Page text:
Palestinian, Israeli teens bring their robots to D.C.

Palestinian coach Anas Atahedmi shows off his team’s robot at an international high school robotics competition in Washington. Photo by Dan Schere.

Not more than 50 feet apart, Israeli and Palestinian teenagers are competing to see who can build a better robot.

Amid the din at first-ever international high school robotics competition this week, the Israelis and Palestinians represent two of 157 locales around the world that sent teens to Washington to display their STEM (science, technology, engineering and mathematics) prowess.

The Israeli robot resembles a forklift with its vertical pulley system. The Palestinian robot has an incline to transport balls to the top. Once there they fall into a holding area.

“The balls come in and by using two conveyers it brings the ball up, and then using sensors it sorts them,” explains 17-year-old Mor Taboh of the Israeli team. “Orange balls go to the top and blue balls go to the bottom.”

The purpose of each team’s robot is to pick up a ball, transport it and drop it where it has to go.

“This is the only team’s robot with three wheels,” says Anas Atahedmi, the Palestinian team’s coach.

During the two-day event, organized by the Alexandria, Va.-based nonprofit

First Global, teams are vying to put their robots through their paces, separating blue balls from orange ones and moving them to a raised platform. When the robots are done with their task, their student commanders use the remote controls to send them to suspend themselves from a bar.

From the stands, coaches are cheering their teams on. In the closing seconds of one game, a man yells “C’mon, get off the ground” as his team attempts to lift its robot onto the bar.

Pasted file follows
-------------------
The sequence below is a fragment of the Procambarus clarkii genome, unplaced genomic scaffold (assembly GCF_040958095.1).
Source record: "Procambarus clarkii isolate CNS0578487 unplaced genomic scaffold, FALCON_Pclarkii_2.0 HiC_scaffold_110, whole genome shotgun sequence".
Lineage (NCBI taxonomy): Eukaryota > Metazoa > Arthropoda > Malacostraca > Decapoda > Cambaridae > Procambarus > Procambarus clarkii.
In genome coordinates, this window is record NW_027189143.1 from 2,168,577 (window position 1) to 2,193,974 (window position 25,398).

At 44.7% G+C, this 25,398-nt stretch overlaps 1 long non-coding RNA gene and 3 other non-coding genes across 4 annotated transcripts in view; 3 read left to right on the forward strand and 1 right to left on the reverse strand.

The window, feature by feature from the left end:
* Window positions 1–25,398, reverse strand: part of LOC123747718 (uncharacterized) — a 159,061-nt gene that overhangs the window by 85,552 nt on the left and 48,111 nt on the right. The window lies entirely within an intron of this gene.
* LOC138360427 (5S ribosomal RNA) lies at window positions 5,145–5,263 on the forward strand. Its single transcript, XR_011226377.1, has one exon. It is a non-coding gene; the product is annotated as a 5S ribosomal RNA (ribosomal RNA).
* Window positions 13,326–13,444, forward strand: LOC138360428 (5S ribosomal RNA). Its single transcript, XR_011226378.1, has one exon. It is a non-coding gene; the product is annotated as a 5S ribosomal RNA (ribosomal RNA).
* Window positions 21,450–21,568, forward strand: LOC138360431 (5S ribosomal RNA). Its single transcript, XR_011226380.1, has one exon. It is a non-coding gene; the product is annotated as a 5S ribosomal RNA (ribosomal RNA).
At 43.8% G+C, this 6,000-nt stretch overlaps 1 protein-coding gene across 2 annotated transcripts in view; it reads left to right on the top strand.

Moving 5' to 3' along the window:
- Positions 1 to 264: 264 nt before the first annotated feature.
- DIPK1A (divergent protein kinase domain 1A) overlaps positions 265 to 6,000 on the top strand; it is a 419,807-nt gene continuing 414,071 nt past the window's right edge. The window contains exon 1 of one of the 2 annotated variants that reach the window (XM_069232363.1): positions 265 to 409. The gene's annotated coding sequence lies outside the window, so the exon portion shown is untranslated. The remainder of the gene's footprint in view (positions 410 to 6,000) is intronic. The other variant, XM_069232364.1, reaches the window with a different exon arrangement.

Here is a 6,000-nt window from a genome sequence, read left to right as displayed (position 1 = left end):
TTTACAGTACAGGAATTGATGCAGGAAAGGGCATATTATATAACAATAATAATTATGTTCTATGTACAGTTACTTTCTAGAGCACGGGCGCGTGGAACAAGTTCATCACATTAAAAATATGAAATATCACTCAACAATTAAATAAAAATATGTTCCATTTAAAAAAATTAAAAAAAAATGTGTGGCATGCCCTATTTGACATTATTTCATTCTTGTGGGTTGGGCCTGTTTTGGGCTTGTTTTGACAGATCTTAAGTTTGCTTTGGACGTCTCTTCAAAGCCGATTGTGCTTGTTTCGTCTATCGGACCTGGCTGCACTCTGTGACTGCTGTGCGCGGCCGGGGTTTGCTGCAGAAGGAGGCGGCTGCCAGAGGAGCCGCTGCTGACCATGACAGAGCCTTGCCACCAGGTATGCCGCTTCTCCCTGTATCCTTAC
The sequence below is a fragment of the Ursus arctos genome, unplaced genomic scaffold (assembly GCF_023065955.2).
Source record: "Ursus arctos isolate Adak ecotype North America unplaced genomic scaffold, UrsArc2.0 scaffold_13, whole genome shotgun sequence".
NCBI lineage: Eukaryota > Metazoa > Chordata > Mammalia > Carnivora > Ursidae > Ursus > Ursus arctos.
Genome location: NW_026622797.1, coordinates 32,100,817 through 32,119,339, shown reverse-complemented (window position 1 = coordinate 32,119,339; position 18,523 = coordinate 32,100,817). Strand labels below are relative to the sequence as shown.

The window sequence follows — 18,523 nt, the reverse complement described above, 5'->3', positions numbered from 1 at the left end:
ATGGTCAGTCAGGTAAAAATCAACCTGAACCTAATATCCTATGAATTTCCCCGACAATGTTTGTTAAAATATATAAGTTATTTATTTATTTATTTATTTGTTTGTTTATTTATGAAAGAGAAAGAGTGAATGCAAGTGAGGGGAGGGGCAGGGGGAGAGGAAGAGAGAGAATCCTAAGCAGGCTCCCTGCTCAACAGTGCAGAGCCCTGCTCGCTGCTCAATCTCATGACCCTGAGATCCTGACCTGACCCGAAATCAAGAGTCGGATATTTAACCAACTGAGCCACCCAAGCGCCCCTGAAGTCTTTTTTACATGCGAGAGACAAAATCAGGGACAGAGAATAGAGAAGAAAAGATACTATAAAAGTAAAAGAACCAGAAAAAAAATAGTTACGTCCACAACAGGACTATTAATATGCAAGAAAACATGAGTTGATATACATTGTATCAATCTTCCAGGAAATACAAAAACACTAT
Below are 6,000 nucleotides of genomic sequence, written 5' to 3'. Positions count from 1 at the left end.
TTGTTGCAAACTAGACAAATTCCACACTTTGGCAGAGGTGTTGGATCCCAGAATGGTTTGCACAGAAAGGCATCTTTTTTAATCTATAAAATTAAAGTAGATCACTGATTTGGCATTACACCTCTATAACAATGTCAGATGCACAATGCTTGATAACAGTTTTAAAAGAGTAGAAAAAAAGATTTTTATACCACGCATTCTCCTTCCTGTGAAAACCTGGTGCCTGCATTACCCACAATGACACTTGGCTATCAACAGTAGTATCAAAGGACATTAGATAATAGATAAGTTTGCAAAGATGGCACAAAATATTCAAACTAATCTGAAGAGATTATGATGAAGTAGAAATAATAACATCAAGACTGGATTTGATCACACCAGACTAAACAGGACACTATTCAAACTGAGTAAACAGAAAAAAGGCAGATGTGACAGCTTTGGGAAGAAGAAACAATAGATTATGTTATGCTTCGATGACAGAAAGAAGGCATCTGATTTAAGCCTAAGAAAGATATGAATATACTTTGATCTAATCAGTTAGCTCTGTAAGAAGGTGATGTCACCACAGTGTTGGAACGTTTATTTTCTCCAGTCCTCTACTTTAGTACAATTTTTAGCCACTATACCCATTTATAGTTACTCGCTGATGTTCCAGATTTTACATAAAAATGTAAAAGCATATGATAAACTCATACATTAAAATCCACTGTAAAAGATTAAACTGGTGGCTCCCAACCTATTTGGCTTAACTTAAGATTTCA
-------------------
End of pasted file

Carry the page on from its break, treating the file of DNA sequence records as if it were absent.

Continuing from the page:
Each round is over in two and a half minutes.

As the teams ready themselves for their final competition of the day, the mood at the Israeli table is celebratory. Team members wear blue shirts, and some are sporting headbands displaying Israeli flags. The team’s seven members from the Jusidman Science Center for Youth at Ben-Gurion University of the Negev in Beersheva are all smiles and every few minutes can be seen dancing in a circle to the cheer of “Hey, hey Yisrael.”

“I’ve never experienced anything like this before,” Mor says. “It’s very exciting and fascinating,”

The Palestinian team has three girls from Saint Joseph School in Ramallah and their coach. Emelyana Ghanim, 16, wears a pair of goggles as she inspects her team’s robot in the final moments before their match.

“We started [studying robots] when I was in class and we started with a small robot,” she says. “This is the first time for me I’ve joined a competition like this.”

Israeli and Palestinian robots never go head to head. Each team is part of other groups that compete against each other. Both finish the day on the losing end of their matches.

Mor says the Israeli team studies the robots of other teams. Before a match they discuss strategy with the countries they are allied with.

The Israeli coach, 33-year old Gilat Malka, says her team was chosen by First Global just a month and a half ago, so they had to hustle to build their robot.

Palestinian coach Atahedmi, 29, a teacher at Saint Joseph School, says he has coached and refereed for the school’s robot league.

“We were establishing a robotics team in the Saint Joseph School and this [Palestinian team] is the result of that,” he says.

As Atahedmi speaks, his voice is drowned out for a moment by the Israeli team, which once again breaks into “Hey, hey Yisrael.” Asked what he thinks about being in the presence of so many countries, including Israel just steps away, he says the event is simply a friendly scientific competition. But he acknowledges that his people and the Israelis have had a “history” of conflict.

“If you can just close your eyes, you can forget about that,” he says. “We hope for a very good result.”

dschere@midatlanticmedia.com

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